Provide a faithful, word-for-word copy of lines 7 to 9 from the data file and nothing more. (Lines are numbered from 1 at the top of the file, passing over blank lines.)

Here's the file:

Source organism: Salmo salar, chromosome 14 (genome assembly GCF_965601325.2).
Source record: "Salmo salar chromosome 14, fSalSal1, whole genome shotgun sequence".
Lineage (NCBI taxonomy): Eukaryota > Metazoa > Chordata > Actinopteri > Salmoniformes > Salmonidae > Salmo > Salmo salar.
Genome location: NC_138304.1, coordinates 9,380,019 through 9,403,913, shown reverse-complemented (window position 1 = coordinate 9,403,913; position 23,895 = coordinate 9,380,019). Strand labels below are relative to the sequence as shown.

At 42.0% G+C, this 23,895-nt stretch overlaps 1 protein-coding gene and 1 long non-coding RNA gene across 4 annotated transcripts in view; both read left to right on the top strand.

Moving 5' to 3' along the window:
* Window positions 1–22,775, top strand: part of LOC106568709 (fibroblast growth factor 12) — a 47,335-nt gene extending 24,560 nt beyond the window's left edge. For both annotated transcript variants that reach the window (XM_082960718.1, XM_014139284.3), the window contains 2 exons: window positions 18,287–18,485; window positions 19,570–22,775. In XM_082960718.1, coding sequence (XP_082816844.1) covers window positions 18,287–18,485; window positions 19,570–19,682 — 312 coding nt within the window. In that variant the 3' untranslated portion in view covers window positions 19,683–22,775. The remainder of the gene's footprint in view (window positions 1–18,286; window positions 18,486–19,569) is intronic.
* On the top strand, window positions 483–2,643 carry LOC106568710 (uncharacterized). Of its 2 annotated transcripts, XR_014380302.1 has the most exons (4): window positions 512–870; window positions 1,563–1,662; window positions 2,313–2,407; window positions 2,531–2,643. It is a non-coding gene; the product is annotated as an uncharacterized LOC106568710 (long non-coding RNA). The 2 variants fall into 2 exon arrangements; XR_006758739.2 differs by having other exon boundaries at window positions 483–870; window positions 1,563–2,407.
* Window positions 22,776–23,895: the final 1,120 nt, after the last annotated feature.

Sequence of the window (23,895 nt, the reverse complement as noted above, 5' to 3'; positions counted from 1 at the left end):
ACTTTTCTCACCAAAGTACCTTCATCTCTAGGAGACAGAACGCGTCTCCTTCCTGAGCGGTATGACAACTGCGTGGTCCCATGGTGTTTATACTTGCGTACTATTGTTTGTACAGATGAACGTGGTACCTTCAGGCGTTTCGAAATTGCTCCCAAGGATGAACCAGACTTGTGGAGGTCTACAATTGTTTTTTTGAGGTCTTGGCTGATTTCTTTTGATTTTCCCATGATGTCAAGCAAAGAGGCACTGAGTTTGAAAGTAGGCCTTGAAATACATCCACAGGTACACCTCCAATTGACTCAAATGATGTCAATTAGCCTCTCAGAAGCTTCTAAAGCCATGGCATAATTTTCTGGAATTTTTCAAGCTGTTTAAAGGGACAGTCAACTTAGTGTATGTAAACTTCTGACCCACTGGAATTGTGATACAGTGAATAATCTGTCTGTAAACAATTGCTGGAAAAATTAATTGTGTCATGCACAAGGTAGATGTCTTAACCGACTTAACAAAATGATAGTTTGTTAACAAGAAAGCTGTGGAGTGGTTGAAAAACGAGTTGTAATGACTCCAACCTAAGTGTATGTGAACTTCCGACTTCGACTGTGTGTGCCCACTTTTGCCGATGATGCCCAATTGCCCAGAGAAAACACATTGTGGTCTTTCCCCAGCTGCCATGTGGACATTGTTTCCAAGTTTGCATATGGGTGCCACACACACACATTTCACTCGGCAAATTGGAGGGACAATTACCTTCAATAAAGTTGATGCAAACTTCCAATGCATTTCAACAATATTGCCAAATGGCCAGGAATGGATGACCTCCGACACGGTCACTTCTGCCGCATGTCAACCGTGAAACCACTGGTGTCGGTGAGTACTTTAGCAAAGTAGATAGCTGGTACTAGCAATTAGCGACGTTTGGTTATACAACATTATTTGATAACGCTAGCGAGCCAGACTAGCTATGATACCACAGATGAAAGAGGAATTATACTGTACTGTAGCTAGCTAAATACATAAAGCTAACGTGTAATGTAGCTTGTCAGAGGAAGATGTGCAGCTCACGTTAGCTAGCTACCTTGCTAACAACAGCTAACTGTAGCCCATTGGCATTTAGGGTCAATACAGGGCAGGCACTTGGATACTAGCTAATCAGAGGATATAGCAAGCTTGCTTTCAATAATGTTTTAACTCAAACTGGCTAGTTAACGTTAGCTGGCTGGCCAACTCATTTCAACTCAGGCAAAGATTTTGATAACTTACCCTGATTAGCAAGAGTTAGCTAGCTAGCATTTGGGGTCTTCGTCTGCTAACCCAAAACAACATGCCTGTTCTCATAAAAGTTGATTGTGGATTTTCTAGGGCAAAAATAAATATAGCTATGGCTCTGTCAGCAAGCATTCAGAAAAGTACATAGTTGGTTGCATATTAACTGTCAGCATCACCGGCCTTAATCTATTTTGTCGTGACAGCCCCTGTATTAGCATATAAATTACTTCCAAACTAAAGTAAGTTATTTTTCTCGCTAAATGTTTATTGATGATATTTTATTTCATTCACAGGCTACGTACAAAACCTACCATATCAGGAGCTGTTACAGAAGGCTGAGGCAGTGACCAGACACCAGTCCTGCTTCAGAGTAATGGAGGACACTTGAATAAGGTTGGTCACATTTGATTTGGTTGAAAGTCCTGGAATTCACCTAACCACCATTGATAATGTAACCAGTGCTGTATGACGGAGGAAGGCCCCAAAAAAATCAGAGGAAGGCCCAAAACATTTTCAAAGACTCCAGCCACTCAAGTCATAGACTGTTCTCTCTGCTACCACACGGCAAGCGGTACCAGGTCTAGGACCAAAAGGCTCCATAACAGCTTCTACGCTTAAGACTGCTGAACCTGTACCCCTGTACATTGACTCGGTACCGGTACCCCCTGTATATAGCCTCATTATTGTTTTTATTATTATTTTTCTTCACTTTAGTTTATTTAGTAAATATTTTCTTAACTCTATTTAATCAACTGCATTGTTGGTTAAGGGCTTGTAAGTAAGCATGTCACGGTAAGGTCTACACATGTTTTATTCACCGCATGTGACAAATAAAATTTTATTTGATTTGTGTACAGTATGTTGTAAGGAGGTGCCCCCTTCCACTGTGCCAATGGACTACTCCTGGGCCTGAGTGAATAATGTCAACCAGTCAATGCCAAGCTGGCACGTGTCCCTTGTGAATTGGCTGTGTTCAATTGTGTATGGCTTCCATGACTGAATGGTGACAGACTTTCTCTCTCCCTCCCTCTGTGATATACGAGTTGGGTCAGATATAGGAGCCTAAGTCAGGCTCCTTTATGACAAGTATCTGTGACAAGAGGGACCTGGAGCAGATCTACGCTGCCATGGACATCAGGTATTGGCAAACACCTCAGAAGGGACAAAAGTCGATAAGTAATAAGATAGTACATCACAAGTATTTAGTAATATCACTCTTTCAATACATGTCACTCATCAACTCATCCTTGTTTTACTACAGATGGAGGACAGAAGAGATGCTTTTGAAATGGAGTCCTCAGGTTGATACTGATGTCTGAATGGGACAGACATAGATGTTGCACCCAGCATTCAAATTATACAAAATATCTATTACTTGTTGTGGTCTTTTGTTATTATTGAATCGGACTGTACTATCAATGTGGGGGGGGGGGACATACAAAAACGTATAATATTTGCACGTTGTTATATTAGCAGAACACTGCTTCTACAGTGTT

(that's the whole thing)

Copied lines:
* Window positions 1–22,775, top strand: part of LOC106568709 (fibroblast growth factor 12) — a 47,335-nt gene extending 24,560 nt beyond the window's left edge. For both annotated transcript variants that reach the window (XM_082960718.1, XM_014139284.3), the window contains 2 exons: window positions 18,287–18,485; window positions 19,570–22,775. In XM_082960718.1, coding sequence (XP_082816844.1) covers window positions 18,287–18,485; window positions 19,570–19,682 — 312 coding nt within the window. In that variant the 3' untranslated portion in view covers window positions 19,683–22,775. The remainder of the gene's footprint in view (window positions 1–18,286; window positions 18,486–19,569) is intronic.
* On the top strand, window positions 483–2,643 carry LOC106568710 (uncharacterized). Of its 2 annotated transcripts, XR_014380302.1 has the most exons (4): window positions 512–870; window positions 1,563–1,662; window positions 2,313–2,407; window positions 2,531–2,643. It is a non-coding gene; the product is annotated as an uncharacterized LOC106568710 (long non-coding RNA). The 2 variants fall into 2 exon arrangements; XR_006758739.2 differs by having other exon boundaries at window positions 483–870; window positions 1,563–2,407.
* Window positions 22,776–23,895: the final 1,120 nt, after the last annotated feature.